Where the trial court dismisses for failure to state a claim upon which relief can be granted under SCRA 1986, 1-012(B)(6), we accept as true all well-pleaded facts. Trujillo v. Puro, 101 N.M. 408, 683 P.2d 963 (Ct.App. 1984). The purpose of Rule 1-012(B)(6) is to test the legal sufficiency of the complaint, not the facts upon which it relies. Id. With the stated standard in mind, we first examine the dismissal of plaintiffs' several claims for relief.

1. The Negligence Claims

Under this point, we discuss the first two issues raised, because if immunity has not been waived, it would not matter if underlying causes of action for negligent hiring and retention and educational malpractice might otherwise be available.

These negligence claims were necessarily brought pursuant to the Tort Claims Act. Section 41-4-4(A) provides:

A governmental entity and any public employee while acting within the scope of duty are granted immunity from liability for any tort except as waived by Sections 41-4-5 through 41-4-12 NMSA 1978. Waiver of this immunity shall be limited to and governed by the provisions of Sections 41-4-13 through 41-4-25 NMSA 1978.

Plaintiffs do not rely on any of the express waivers under Sections 41-4-5 to -12 as prescribed; they urge us to find that immunity has been waived under Section 41-4-21, which states: "The provisions of the Tort Claims Act * * * shall not affect the provisions of any personnel act, any rules or regulations issued thereunder or any other provision of law governing the employer-employee relationship."

Relying on Section 41-4-21 as a general exception to immunity, plaintiffs then attempt to incorporate provisions of the Certified School Personnel Act, NMSA 1978, Sections 22-10-1 to -26 (Repl. 1986 Supp. 1987), as a basis for waiver of immunity. See specifically Section 22-10-5 (prescribing duties for certified school personnel) and Section 22-10-3 (prescribing certificate requirements).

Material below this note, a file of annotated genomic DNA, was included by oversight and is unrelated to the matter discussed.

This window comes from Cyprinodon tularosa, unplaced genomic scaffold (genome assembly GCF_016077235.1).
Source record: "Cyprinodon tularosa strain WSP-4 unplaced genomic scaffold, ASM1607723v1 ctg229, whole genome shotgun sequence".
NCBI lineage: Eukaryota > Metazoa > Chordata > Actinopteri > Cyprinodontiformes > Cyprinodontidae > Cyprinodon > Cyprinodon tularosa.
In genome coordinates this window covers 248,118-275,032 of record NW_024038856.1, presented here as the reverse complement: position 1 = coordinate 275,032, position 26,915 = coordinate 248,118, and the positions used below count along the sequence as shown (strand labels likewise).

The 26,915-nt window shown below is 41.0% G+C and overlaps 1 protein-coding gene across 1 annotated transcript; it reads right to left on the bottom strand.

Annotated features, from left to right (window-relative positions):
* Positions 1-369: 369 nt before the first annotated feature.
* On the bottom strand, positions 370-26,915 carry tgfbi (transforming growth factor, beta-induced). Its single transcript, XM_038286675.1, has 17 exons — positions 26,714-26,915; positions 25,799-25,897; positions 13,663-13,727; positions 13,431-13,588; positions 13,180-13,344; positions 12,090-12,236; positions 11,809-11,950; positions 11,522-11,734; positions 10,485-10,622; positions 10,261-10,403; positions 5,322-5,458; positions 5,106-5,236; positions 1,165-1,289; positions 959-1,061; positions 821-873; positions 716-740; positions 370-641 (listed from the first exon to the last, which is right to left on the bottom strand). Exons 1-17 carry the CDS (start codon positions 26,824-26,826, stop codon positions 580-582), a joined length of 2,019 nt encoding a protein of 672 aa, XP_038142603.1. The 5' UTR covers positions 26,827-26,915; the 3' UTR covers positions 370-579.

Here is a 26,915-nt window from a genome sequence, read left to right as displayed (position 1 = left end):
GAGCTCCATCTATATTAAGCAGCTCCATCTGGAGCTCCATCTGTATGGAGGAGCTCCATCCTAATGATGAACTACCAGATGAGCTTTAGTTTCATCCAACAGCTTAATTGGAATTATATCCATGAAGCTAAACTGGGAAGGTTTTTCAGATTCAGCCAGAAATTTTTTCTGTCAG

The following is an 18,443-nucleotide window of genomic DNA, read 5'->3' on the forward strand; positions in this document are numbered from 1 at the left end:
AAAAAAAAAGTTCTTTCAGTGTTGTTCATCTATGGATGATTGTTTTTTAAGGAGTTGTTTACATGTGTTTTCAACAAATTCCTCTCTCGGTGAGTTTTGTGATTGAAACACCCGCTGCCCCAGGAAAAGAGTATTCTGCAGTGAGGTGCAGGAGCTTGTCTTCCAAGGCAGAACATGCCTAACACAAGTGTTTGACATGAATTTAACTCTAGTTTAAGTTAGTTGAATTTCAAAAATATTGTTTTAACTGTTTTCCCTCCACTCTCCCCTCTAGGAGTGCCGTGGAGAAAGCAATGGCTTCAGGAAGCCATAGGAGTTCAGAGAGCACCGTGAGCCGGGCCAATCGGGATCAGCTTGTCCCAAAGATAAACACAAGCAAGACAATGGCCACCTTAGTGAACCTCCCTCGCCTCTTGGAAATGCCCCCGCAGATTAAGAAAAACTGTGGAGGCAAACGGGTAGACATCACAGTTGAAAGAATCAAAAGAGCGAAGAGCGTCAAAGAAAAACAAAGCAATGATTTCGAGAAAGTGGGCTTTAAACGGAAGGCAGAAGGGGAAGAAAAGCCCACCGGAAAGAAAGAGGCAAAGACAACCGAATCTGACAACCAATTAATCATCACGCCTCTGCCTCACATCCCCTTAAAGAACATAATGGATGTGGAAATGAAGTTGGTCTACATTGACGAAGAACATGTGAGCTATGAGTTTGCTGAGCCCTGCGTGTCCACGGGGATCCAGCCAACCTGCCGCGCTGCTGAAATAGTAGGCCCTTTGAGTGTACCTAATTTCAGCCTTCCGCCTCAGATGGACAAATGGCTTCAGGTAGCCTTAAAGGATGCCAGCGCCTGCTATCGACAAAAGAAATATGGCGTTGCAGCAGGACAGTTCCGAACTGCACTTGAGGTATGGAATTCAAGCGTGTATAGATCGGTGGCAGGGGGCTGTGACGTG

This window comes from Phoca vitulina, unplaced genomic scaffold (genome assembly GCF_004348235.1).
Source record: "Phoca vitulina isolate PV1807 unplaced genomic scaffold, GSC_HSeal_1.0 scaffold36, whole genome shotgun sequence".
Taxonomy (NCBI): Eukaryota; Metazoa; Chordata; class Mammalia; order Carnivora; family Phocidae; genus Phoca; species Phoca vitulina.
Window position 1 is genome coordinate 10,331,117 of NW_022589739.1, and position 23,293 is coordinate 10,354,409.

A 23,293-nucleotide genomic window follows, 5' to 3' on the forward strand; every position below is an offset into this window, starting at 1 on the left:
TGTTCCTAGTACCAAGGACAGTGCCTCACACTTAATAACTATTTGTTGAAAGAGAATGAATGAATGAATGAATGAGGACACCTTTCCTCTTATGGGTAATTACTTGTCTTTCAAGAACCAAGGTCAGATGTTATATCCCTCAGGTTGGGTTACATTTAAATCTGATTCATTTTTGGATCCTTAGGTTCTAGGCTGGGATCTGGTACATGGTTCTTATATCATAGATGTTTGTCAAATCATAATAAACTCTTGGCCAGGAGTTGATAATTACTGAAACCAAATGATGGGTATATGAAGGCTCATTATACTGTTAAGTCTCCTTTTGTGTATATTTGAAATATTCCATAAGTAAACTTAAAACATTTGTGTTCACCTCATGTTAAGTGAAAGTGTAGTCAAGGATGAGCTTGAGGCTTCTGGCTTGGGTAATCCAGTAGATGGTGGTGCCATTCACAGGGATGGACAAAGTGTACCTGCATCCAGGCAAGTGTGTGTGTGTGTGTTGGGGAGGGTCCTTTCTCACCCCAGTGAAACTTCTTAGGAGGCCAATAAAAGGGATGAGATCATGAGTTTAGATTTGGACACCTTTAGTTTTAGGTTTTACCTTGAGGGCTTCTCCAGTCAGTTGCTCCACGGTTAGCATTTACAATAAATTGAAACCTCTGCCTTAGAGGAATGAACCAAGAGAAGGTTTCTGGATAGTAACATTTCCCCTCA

Plaintiffs' argument fails for two reasons. First, Section 41-4-4(A) clearly states immunity from liability exists except as waived under Sections 41-4-5 to -12. Since plaintiffs do not claim a waiver under any of those sections, immunity from liability is preserved. "[I]t is declared to be the public policy of New Mexico that governmental entities and public employees shall only be liable within the limitations of the Tort Claims Act." Section 41-4-2(A). Section 41-4-21 does not provide a waiver of immunity and, therefore, furnishes no basis for suing defendant. Pemberton v. Cordova, 105 N.M. 476, 734 P.2d 254 (Ct.App. 1987).

Second, it is likewise clear under Section 41-4-4(A) that if a waiver of immunity does exist, that waiver is subject to certain limitations. These are found in Sections 41-4-12 to -25 and include, among other limitations, the right of governmental entities and their employees to assert any available defenses, Section 41-4-14; the requirement that claims be commenced within a prescribed period of time so as to avoid a bar, Section 41-4-15; the requirement of giving timely written notice, Section 41-4-16; the restrictions on the amounts that may be recovered, Section 41-4-19; and provisions for coverage of risks, Section 41-4-20.